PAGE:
Anti-Defection Law: Fallacy in the Intent or Practice? Source: Anti-Defection Law

Author name: Tarun Tyagi
Year: 3rd Year BBA LL. B
Institutional Affiliation: Student at Delhi Metropolitan Education.

Abstract

Recent political turmoil in Maharashtra divulges an ingrained intricacy of the Indian political and legal system, which from time to time has proved the system meaningless, defections. From a tumultuous defection of Gaya Lal in 1967 to recent developments, it has continued to linger in our political system in sheer defiance of Anti-defection Laws. The protection of the Tenth Schedule seems to have failed the purpose as the practice of legislators changing parties during their terms remains unabated. The essential scheme of a stable and insulated government from defection has become a long haul in a democratic country like India, where a no-confidence motion makes or breaks the government. The insouciance of defectors to the promises they made while the election defies the principle of democracy and constitutionalism. This callousness is because of the defeasible Anti-defection laws, which need further scrutiny concerning the current state of affairs.

Keywords- Tenth Schedule, Anti-defection Law, Disqualification, Aaya Ram Gaya Ram 

Introduction          

 Political defection has always been a contentious issue in India. Recently, there has been a huge uproar to scrap Anti-defection laws as the law is turning up to be ineffective in every crisis, be it in Maharashtra, Rajasthan, or Karnataka. Each incident creates a situation of a constitutional crisis and further startles everyone with new lacunae of current laws. In the case of the Maharashtra Crisis, Eknath Shinde, leader of the Shiv Sena Party, turned rebel and joined BJP along with 40 legislators from Shiv Sena. To avoid any meeting with the Party until the government falls, rebel MLAs went camping in Guwahati and were accorded security by police in BJP-ruled Assam. Fearing a fallout of the government, Shiv Sena approached Supreme Court for interim relief, but such was denied. Soon, after this decision, the then CM-Uddhav Thackrey resigned. The rebel faction formed a new government with BJP, and their leader was rewarded with Chief Minister Post. How ironic could it be when the legislators do not follow the laws they are expected to frame? But now and then, we see such incidents and blatant violations of the law to satisfy their covetous wishes.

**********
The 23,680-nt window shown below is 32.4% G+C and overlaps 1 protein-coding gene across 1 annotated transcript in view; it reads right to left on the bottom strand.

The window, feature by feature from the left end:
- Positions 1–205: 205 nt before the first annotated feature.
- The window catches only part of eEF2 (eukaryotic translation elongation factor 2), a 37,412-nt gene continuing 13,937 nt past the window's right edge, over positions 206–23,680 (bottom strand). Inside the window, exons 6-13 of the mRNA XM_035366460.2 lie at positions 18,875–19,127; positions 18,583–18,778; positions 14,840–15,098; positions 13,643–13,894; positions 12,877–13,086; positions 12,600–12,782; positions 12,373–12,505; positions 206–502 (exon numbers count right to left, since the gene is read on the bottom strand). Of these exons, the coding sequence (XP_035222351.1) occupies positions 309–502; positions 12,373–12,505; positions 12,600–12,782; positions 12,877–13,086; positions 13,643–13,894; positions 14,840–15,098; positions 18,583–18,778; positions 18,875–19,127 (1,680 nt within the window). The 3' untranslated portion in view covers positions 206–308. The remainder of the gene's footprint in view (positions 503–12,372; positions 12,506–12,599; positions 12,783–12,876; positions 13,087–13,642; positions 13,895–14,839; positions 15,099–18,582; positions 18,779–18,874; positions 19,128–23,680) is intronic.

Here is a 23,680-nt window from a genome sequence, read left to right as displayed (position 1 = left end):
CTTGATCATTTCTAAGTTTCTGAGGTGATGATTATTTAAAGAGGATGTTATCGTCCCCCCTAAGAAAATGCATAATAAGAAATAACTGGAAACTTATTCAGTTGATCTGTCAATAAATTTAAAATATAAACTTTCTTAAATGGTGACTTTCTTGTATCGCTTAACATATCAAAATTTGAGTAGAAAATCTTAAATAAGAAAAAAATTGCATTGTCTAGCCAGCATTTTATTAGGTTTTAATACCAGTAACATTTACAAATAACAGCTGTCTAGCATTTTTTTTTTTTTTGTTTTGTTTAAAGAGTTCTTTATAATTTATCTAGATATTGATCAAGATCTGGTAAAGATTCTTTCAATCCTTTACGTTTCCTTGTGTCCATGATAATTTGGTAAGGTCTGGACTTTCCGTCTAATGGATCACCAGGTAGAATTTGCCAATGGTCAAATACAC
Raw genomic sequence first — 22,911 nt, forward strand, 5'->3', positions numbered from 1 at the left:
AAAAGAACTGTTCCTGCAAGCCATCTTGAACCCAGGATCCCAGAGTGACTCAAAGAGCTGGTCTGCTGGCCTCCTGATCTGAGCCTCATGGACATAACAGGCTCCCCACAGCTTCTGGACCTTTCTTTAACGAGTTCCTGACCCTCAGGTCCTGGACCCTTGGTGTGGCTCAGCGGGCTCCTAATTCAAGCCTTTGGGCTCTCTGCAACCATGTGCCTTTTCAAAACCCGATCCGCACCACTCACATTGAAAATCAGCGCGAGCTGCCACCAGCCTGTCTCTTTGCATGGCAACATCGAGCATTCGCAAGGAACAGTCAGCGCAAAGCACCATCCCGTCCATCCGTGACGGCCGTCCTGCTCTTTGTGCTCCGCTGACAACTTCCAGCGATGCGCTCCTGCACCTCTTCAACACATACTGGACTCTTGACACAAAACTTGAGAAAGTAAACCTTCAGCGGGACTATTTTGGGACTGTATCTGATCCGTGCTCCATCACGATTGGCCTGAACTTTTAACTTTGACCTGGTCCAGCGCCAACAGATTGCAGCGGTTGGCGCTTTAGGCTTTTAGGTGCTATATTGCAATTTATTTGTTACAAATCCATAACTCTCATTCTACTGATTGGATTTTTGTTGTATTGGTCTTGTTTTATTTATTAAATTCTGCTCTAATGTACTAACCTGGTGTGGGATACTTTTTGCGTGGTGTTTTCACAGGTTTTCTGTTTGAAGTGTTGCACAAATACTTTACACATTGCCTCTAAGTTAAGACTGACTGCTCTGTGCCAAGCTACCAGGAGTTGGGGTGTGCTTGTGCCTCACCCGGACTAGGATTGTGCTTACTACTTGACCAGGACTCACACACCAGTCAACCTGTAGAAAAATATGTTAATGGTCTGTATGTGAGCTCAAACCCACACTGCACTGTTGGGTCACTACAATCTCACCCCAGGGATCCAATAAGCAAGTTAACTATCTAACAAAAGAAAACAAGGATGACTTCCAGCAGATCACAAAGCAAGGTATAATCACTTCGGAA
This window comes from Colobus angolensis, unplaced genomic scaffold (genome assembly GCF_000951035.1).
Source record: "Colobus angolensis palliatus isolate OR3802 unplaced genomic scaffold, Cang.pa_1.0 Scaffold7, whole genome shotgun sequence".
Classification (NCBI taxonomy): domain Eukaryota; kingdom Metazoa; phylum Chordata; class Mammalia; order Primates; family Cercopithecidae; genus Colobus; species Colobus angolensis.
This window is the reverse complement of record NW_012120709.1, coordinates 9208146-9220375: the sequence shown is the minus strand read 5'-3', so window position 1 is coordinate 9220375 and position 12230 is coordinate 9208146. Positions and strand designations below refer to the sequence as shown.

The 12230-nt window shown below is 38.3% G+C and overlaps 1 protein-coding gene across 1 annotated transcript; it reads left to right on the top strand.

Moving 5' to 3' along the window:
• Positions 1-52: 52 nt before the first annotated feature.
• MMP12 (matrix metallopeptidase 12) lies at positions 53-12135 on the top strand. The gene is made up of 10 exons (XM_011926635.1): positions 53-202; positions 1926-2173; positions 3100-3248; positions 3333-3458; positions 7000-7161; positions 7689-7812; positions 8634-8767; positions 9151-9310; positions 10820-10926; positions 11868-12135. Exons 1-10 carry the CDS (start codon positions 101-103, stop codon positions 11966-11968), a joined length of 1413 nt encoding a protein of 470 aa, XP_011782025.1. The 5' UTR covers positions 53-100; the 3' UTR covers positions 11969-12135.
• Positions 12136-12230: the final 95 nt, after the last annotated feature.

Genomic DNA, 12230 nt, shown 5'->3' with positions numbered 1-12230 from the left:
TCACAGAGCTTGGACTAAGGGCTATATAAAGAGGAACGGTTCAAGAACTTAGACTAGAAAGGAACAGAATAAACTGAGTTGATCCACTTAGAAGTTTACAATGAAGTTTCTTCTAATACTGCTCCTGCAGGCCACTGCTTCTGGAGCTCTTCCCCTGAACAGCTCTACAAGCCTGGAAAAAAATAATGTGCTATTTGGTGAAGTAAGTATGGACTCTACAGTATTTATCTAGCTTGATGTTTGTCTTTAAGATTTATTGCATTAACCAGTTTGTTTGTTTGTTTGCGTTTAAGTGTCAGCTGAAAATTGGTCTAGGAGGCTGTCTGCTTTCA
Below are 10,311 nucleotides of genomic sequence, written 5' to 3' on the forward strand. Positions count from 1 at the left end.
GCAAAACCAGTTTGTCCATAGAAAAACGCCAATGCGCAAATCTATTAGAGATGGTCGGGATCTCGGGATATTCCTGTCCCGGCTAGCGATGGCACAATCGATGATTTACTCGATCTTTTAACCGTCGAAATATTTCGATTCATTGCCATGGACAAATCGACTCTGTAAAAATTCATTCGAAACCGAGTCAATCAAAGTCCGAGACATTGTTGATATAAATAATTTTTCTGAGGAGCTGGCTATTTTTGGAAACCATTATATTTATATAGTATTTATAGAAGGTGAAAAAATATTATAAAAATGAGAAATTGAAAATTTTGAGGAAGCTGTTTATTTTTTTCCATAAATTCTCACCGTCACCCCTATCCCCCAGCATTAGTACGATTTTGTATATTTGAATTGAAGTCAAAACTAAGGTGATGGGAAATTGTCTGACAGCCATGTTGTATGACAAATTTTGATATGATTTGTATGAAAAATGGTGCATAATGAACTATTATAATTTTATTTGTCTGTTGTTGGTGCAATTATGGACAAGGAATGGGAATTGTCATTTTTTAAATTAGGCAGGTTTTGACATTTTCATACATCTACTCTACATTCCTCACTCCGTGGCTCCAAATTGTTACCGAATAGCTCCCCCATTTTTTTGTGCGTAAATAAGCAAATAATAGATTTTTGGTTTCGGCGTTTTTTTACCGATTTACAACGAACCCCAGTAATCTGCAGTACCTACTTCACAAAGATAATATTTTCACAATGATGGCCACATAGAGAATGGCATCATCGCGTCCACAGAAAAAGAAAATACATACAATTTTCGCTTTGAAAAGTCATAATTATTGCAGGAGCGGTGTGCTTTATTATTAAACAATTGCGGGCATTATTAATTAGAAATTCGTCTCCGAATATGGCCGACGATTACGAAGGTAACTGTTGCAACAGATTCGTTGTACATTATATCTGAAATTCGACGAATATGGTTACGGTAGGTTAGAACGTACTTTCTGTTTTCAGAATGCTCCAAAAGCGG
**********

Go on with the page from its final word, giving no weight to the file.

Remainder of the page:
Defection & Anti-Defection Laws in India     

Defection is derived from the Latin word ‘defectio’, which means an act of conscious abandonment of allegiance or duty to a person or cause. In layman’s terms, it means when elected representatives decide to rebel against the ideology based on which they were elected in the first place, it could be by voluntarily giving the membership of the party, voting or abstaining from or defying any party whip, and joining any other party. Defection is not a new occurrence. It goes back to the colonial period. At that time, it was mainly known as ‘Floor Crossing,’ and it’s popularly referred to as “Resort Politics”. The first instance of defection can be traced back to Shyam Lal Nehru, who defected from the Congress party to the British side. Between 1957 and 1967 about 97 MLAs & MPs defected from Congress to another party, and `419 defected to it fuelled by political corruption and bribery lured legislators to executive offices if they defect. A committee in 1969 was formed under the Chairmanship of Y.B. Chavan, the then home minister, on the need for law, recognized that among 210 defecting MLAs all over India 116 of them were rewarded with ministerial posts in the new government they formed. This committee proposed barring defectors from office and future elections for a certain period.3 From 1967 to 1983, about 2700 odd cases of defection were recorded. 1900 defected into Congress or Congress I and others out of it. It was high time for the newly formed government to enact a law to curb these defections, essentially to promote stability and insulate them from the evil defections.